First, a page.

Copyright © 2021 Albuquerque Journal
The head of the FBI in Albuquerque is hanging it up.
James C. Langenberg, special agent in charge since 2018, will retire Saturday after spending a quarter century with the agency. The FBI has not said who will replace him.
In a statement, Langenberg called his time in Albuquerque “an honor and a privilege.”
“Throughout my career, I have focused on the people, the partnerships, and the mission. The entire FBI team enabled me to succeed in New Mexico, and I will be forever grateful for their enduring support,” he said.
Langenberg said that during his two years here, he focused on combating threats to national security, such as terrorist attacks, and securing the country’s secrets through a “robust counterintelligence program,” as well as handling cyber threats at home and abroad.
Langenberg said the FBI helped decrease crime through task forces and the “Guardian squad,” which gathers information on possible threats, and shares it with local, state, tribal and federal agencies.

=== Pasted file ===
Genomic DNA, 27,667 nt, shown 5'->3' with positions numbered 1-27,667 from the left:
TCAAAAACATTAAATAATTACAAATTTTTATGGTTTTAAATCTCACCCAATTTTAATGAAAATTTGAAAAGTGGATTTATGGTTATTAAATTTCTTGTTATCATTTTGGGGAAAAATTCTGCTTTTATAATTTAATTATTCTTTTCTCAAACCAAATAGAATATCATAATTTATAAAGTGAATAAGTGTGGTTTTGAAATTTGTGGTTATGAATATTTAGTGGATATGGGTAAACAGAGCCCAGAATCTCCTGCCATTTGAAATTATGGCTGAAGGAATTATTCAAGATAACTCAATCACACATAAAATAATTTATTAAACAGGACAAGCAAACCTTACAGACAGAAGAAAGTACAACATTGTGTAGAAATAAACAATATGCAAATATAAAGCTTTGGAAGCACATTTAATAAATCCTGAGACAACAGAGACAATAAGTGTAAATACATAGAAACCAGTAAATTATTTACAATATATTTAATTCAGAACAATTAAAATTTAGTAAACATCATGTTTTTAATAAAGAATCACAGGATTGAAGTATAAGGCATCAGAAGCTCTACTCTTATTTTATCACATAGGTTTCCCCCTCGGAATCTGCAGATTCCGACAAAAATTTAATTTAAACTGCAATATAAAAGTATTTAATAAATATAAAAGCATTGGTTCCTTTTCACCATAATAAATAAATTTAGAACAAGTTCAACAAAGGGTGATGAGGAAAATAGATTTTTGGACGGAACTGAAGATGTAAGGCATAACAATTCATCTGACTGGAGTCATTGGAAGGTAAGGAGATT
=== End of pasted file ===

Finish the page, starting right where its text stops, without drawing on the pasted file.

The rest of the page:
Tim Johnson, interim secretary of the New Mexico Department of Public Safety, said in a statement that he is “sincerely grateful” for the partnerships formed between the FBI and DPS under Langenberg’s watch.
“I can say with zero reluctance that the contributions of SAC Langenberg – and all the excellent FBI agents he commanded – toward a safer New Mexico will be greatly missed,” Johnson said.
Langenberg started his FBI career in Albuquerque in 1996, according to the release, where he investigated “white-collar crime, counterintelligence and violent crime,” and served as a certified sniper with the SWAT team.
The release says Langenberg rose through the ranks and, in 2003, transferred to the Omaha division, where he was eventually promoted to assistant special agent in charge and oversaw the office’s National Security Branch.